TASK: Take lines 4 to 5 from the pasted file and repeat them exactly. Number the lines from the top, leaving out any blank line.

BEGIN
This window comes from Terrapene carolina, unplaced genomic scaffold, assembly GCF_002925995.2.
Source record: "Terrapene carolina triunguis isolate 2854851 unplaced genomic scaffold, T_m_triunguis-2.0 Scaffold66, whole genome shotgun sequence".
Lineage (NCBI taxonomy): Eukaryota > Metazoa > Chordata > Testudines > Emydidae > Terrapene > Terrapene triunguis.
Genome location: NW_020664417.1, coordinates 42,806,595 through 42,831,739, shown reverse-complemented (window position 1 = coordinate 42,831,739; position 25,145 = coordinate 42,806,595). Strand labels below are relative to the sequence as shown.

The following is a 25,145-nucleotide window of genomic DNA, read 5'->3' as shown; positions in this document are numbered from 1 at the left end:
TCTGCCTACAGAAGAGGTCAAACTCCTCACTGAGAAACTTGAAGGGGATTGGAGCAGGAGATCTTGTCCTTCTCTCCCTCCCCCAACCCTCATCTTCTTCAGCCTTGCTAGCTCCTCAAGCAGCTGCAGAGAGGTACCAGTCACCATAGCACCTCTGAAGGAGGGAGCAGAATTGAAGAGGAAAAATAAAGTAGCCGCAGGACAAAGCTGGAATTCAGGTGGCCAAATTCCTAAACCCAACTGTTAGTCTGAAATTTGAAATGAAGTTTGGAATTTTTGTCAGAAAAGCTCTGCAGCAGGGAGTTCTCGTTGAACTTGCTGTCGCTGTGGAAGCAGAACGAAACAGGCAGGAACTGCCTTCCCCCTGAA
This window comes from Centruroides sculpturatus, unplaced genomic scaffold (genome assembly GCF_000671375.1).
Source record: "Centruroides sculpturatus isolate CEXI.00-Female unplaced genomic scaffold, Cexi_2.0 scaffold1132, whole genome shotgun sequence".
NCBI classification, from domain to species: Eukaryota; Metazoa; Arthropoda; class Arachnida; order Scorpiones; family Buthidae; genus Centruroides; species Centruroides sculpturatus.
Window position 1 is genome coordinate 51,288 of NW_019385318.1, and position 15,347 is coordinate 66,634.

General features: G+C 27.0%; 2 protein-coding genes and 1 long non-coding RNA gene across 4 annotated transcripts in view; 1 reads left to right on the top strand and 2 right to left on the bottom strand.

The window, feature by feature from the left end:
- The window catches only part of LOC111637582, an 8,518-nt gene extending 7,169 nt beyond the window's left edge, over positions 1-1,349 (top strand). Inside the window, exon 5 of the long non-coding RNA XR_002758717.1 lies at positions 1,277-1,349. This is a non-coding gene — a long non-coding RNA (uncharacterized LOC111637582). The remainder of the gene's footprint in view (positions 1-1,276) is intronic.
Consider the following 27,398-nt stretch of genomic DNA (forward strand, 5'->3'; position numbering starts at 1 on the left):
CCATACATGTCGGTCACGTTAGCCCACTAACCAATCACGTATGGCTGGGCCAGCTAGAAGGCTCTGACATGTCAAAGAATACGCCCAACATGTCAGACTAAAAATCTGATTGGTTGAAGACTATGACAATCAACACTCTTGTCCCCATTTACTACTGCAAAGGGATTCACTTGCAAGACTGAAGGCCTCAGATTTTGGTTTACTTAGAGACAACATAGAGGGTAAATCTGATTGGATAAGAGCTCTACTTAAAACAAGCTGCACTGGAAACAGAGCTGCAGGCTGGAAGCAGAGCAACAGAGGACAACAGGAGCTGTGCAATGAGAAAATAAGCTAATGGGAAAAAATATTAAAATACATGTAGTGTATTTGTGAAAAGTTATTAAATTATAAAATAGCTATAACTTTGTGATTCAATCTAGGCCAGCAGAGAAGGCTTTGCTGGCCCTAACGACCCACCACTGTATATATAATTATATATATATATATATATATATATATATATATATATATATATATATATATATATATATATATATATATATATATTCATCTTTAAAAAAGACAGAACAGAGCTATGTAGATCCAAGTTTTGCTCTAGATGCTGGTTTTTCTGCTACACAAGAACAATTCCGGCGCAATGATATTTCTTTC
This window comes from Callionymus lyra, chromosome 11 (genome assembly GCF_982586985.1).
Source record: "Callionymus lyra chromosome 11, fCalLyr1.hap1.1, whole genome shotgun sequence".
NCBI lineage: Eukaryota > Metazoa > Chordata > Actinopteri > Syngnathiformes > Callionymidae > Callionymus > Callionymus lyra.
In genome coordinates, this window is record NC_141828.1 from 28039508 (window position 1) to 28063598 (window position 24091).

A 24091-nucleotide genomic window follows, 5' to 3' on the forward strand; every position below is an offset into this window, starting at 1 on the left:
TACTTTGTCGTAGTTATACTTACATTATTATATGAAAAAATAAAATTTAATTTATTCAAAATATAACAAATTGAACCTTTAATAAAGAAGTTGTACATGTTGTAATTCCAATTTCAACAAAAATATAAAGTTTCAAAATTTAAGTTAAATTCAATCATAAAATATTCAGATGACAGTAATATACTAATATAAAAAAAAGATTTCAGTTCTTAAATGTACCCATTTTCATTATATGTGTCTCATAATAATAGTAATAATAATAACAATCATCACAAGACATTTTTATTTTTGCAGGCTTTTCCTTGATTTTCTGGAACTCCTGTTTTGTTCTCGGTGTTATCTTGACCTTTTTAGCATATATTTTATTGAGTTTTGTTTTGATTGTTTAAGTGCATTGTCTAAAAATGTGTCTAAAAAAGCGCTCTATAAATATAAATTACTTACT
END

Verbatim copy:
Genome location: NW_020664417.1, coordinates 42,806,595 through 42,831,739, shown reverse-complemented (window position 1 = coordinate 42,831,739; position 25,145 = coordinate 42,806,595). Strand labels below are relative to the sequence as shown.

The following is a 25,145-nucleotide window of genomic DNA, read 5'->3' as shown; positions in this document are numbered from 1 at the left end: